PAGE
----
Reader’s Links for June 15, 2020

Daily Links Post graphic

Each day at just after midnight Eastern, a post like this one is created for contributors and readers of this site to upload news links and video links on the issues that concern this site. Most notably, Islam and its effects on Classical Civilization, and various forms of leftism from Soviet era communism, to postmodernism and all the flavours of galloping statism and totalitarianism such as Nazism and Fascism which are increasingly snuffing out the classical liberalism which created our near, miraculous civilization the West has been building since the time of Socrates.

This document was written around the time this site was created, for those who wish to understand what this site is about. And while our understanding of the world and events has grown since then, the basic ideas remain sound and true to the purpose.

So please post all links, thoughts and ideas that you feel will benefit the readers of this site to the comments under this post each day. And thank you all for your contributions.

This is the new Samizdat. We must use it while we can.

About Eeyore

Canadian artist and counter-jihad and freedom of speech activist as well as devout Schrödinger's catholic

150 Replies to “Reader’s Links for June 15, 2020”

  1. The Left Exploits George Floyd’s Killing for Revolution

    Lenin would be proud.
    June 15, 2020
    Joseph Klein

    The Radical Left is exploiting the legitimate outrage of many Americans over the brutal killing of George Floyd on May 25th by Derek Chauvin, the former Minneapolis police officer who has been charged with murder. George Floyd’s killing was shocking enough to millions of Americans to become the spark leftist revolutionaries were looking for to mobilize the masses. As Trevor Loudon, who has researched the radical left for more than 30 years, wrote on June 10th:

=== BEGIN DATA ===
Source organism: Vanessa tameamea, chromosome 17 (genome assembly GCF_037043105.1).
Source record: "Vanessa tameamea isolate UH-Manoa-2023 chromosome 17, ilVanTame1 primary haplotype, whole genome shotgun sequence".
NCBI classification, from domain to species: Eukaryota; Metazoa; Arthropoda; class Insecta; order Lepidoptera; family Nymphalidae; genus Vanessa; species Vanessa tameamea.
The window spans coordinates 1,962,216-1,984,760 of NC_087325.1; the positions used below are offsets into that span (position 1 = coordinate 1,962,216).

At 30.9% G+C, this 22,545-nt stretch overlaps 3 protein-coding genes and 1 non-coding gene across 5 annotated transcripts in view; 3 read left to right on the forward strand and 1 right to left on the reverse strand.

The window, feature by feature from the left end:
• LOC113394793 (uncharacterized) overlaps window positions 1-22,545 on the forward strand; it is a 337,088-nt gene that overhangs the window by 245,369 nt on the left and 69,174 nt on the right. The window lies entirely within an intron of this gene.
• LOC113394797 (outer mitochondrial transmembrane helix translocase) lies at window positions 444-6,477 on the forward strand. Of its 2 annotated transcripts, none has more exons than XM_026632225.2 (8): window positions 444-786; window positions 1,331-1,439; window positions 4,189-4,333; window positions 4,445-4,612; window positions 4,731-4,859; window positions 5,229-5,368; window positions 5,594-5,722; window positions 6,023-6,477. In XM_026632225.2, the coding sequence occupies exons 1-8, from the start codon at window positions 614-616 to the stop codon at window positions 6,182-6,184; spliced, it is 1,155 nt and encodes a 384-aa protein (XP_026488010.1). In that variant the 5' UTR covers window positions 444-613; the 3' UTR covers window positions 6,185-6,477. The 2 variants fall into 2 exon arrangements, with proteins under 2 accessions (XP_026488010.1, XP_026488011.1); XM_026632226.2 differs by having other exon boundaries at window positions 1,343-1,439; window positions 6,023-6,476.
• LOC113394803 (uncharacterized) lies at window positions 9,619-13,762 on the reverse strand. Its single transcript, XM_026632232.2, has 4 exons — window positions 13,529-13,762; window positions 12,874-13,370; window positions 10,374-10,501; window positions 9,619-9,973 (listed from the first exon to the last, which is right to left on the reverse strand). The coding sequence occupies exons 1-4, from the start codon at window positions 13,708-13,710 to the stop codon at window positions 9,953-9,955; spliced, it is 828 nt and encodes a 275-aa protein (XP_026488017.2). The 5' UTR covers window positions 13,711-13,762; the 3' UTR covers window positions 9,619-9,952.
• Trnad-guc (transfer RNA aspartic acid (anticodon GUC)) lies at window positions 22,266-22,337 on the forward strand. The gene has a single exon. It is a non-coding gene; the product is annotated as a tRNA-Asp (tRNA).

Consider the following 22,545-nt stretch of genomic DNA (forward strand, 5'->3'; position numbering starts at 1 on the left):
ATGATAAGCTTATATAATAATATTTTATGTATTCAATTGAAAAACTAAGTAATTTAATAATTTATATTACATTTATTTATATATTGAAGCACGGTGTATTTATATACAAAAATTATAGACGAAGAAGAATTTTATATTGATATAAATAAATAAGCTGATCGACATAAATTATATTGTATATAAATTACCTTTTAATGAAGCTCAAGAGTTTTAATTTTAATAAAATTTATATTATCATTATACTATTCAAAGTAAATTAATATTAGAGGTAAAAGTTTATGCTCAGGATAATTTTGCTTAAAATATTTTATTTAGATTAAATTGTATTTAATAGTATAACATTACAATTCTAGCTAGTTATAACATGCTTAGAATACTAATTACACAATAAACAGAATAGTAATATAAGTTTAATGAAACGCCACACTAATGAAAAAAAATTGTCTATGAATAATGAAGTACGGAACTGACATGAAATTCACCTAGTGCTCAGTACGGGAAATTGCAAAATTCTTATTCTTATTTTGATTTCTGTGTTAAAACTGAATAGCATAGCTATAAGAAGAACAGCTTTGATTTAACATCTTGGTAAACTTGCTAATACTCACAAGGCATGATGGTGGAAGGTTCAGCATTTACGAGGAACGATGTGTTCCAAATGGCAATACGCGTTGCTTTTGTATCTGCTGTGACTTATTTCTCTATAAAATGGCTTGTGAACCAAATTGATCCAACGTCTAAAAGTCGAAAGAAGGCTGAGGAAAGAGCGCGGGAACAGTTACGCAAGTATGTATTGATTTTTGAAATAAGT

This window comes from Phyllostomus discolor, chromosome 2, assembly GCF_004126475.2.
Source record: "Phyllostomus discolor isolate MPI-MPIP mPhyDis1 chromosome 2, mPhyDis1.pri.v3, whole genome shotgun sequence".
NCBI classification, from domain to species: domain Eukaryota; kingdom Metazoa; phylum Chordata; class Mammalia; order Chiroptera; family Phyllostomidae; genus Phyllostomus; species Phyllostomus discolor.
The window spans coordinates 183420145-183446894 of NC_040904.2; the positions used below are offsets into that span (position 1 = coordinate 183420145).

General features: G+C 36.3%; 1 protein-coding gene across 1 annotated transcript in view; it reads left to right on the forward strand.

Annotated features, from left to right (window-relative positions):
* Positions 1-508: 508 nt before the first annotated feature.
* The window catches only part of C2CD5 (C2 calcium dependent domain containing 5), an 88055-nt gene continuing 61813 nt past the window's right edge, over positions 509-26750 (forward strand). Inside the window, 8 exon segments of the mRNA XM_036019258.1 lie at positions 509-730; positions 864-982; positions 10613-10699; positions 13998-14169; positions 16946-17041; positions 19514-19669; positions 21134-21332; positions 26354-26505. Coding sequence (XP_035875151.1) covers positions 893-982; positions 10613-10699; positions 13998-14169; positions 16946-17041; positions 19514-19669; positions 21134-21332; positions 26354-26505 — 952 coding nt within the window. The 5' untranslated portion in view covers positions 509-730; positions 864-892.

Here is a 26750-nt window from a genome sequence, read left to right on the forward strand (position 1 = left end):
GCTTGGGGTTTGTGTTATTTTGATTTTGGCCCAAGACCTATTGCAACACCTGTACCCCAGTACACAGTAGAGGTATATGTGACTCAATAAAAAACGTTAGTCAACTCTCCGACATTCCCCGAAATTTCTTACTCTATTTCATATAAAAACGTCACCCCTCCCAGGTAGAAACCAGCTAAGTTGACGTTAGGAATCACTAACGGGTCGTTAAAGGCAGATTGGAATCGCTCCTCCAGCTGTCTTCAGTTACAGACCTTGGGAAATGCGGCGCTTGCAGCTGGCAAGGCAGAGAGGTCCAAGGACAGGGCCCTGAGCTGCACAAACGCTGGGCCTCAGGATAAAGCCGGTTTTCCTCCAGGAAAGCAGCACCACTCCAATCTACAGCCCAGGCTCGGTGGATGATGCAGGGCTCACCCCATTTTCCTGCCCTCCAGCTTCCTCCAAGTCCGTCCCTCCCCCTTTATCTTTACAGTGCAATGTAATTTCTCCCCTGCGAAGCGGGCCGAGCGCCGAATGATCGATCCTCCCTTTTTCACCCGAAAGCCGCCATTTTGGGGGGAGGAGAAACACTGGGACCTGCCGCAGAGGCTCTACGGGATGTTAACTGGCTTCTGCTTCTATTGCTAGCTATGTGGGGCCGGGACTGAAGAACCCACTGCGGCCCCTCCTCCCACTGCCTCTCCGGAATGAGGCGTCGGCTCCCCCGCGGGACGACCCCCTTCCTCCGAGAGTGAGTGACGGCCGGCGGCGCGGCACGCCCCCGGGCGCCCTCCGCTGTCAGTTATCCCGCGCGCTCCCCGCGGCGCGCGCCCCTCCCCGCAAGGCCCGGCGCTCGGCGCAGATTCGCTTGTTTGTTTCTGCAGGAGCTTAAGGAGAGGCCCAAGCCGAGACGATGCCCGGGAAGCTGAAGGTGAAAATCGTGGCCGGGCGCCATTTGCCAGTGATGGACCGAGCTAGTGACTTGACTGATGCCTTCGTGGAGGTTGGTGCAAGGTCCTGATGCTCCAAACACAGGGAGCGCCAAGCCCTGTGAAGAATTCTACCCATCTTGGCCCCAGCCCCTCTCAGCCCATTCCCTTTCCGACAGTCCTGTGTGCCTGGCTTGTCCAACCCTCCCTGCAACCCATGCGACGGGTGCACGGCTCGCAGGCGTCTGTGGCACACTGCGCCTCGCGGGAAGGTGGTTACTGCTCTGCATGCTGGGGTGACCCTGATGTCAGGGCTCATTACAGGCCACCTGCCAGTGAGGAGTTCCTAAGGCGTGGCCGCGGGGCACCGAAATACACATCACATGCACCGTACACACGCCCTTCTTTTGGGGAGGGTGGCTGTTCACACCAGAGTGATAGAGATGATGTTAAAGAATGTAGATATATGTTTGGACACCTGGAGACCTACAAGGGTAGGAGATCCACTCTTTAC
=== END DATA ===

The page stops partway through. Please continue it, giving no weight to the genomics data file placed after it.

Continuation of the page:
2. Four California Cops Shot in ‘Planned Ambush’ with ‘Military Tactics’

    Takedown of shooter “not a win,” says sheriff.
    June 15, 2020
    Lloyd Billingsley

    Last Wednesday, Mason James Lira, 26, attacked police in Paso Robles, California, murdered a homeless man, and shot San Luis Obispo County Sheriff’s deputy Nicholas Dreyfus in the face.

    “This was a planned ambush,” Sheriff Ian Parkinson told reporters. In the ensuing manhunt, Lira moved from place to place, using “military-style tactics.” He waited for officers to arrive, and “he shot them just like he shot my deputy.” Lira shot three more officers before police shot and killed him on Thursday afternoon. For Sheriff Parkinson, “this was not a win,” hardly the only bizarre statement to emerge from the mayhem.

    Jose Lira told reporters his son Mason lived in a fantasy world “doesn’t have a beef with the police.” Terrorized locals might think he did, since Lira planned an ambush on a police station and shot four officers. His other encounters with police involved assault and battery charges in Tulare County. Mason Lira also possessed handguns that had been stolen in a burglary.

    Jose Lira also claimed his son had a history of mental illness. That did not preclude a carefully planned ambush on a police station and the use of military-style tactics to evade capture and open fire on other officers. Lira shot a California Highway Patrol officer in the chest, then shot a deputy from Kings County in the leg as he attempted to help the wounded officer.